Ole Miss Astronomy Hosts Open House Megan swartzfager

UNIVERSITY, Miss.--The Astronomy Department at Ole Miss hosted their most recent open house on Sunday April 9.

The open house, which began at 8:15 p.m. and lasted until 10:30 p.m., was one of many that the department hosts every year. A schedule with upcoming open houses can be found here.

Most of the people who attend the open house are families with children, but Ole Miss student EmilyFaye Cobb was also in attendance on Sunday.

"I try to go to things on campus that I don't think a lot of people will go to," she said. "You can actually learn some cool stuff. Tonight I learned about a kind of crater that has what looks like a meringue tip in the middle. They're called teacup craters, and they happen when something like the moon is struck by a really hot asteroid."

EmilyFaye Cobb looks through the refractor telescope in Kennon Observatory. Photo by Megan Swartzfager

Many students know that the equipment, which was moved to Kennon Observatory in 1939, was once located in Barnard Observatory. Fewer people, however, know that the largest of the telescopes was purchased from an Irish telescope company in 1893.

"There's actually a picture of this telescope in a National Geographic magazine from, I think, 1937," said David Sanders, a research scientist with the University of Mississippi's Department of Physics and Astronomy.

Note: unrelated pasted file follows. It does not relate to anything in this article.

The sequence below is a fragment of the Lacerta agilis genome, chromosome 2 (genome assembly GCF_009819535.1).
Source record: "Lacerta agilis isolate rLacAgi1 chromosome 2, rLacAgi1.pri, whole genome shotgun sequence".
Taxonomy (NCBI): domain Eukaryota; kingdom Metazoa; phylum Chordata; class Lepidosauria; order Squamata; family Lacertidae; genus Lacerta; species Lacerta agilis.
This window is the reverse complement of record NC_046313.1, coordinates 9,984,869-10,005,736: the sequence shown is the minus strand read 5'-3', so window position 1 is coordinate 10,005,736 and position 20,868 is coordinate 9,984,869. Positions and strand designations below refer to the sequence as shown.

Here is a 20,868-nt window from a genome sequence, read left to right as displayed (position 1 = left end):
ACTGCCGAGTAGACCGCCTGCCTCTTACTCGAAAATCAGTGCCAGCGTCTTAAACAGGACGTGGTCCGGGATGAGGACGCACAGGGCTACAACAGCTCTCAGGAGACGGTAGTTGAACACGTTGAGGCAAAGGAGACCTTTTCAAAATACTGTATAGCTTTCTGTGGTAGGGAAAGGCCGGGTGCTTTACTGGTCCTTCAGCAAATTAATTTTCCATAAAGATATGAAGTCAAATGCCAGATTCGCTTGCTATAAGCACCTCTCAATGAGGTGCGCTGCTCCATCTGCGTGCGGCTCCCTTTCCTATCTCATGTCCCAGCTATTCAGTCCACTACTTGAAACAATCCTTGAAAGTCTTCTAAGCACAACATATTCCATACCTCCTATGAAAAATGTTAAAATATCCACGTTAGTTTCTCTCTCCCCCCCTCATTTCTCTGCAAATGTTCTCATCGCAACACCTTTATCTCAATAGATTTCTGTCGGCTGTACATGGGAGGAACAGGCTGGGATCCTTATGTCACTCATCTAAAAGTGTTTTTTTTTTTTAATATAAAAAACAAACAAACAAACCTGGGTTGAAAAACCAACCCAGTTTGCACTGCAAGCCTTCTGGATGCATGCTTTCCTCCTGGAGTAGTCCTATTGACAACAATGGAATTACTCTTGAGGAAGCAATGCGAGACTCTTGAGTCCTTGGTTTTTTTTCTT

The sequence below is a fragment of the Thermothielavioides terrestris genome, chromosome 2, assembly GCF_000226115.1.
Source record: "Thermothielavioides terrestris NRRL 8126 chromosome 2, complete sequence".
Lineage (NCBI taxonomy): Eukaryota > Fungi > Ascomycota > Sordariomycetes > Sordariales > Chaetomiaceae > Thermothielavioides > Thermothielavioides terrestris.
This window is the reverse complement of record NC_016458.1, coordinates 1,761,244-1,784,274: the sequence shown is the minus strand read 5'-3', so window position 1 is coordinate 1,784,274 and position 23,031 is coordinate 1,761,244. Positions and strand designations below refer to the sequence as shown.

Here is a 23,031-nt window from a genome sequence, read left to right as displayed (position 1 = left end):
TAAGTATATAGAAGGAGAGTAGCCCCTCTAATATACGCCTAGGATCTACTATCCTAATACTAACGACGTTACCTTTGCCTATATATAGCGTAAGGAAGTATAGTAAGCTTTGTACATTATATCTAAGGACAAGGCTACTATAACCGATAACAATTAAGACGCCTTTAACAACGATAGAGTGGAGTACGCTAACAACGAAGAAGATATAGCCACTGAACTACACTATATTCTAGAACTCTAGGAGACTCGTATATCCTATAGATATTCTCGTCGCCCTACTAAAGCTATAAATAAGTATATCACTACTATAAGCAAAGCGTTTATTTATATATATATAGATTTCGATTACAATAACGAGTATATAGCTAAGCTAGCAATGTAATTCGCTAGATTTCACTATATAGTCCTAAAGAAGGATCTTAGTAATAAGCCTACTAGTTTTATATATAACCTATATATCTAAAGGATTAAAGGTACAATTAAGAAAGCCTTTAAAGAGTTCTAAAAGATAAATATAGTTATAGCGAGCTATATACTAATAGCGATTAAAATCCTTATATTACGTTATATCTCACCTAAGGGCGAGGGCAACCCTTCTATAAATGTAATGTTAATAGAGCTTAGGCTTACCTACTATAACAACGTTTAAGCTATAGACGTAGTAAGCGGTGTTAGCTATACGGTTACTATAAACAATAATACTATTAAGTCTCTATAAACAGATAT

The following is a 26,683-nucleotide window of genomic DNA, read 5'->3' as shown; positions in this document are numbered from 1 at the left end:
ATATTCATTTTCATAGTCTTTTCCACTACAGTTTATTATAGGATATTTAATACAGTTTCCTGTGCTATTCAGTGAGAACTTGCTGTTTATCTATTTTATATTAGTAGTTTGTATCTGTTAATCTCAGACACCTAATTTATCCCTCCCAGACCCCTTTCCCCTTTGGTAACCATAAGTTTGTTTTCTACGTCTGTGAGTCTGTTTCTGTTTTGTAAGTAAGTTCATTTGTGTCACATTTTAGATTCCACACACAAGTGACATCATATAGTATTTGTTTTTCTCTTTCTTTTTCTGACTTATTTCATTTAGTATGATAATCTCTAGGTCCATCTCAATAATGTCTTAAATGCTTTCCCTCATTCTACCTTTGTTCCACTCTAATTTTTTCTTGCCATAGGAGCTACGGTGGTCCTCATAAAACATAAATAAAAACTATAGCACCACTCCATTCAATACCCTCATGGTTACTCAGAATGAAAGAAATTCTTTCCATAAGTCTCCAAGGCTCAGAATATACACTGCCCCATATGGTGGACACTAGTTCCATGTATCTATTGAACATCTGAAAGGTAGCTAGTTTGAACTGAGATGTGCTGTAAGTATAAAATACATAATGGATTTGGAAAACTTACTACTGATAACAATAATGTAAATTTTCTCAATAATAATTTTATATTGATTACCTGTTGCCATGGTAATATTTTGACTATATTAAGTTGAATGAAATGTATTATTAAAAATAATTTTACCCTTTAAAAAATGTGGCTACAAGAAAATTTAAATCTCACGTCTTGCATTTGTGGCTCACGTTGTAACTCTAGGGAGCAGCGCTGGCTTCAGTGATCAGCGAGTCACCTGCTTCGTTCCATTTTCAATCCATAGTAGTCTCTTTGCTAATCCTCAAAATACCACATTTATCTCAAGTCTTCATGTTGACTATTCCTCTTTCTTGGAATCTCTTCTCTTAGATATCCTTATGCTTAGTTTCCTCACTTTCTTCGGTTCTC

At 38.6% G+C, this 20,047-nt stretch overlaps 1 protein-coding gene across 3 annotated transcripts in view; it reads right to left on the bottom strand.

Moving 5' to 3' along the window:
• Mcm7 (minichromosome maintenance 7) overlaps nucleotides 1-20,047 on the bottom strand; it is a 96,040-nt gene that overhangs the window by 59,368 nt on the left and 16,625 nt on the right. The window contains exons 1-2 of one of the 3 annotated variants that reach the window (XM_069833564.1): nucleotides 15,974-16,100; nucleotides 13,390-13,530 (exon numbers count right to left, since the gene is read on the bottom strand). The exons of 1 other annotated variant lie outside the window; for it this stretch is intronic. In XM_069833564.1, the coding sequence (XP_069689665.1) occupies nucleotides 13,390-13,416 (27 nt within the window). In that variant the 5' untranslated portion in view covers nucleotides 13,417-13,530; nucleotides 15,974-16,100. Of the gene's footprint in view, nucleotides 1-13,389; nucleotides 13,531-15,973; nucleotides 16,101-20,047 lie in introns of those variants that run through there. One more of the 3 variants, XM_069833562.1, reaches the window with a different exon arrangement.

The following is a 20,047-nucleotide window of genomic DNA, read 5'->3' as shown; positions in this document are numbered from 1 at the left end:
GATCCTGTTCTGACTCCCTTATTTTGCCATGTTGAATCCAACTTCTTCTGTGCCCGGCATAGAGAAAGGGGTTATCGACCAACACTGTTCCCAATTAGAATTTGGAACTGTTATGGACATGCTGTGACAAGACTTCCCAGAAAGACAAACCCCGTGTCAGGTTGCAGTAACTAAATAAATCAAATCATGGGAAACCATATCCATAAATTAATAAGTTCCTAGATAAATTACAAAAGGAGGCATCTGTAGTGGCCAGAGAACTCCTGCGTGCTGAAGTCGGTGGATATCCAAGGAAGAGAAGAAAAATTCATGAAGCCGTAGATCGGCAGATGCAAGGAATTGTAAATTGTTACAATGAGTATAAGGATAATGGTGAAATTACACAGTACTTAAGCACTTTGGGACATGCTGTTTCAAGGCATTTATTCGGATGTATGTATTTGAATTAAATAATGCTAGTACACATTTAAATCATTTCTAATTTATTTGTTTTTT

"There's a picture, too, in an 1893 engineering journal. I think it [the journal] is from Dublin," said Tibor Torma, the director of Kennon Observatory.

For those who may not have access to an observatory, there are other ways to observe and learn about the night sky.

For example, star charts like the one below display the configuration of visible stars during a given month.

Photo provided by telescope.com. This is the star chart for April 2017. This image and the star charts for upcoming months can be found at http://www.telescope.com/content.jsp?pageName=Monthly-Star-Chart.

More tech-savvy stargazers can use apps like Star Chart to identify constellations and other astral bodies with GPS technology.

Mentalfloss.com offers tips such as stargazing when the moon is waxing or waning, getting to high ground, using binoculars, and reading up on how to distinguish certain stars and planets.

Many cities also have astronomy clubs, which can be helpful to stargazers of any experience level. They offer valuable tips and tools, and some have access to observatories.

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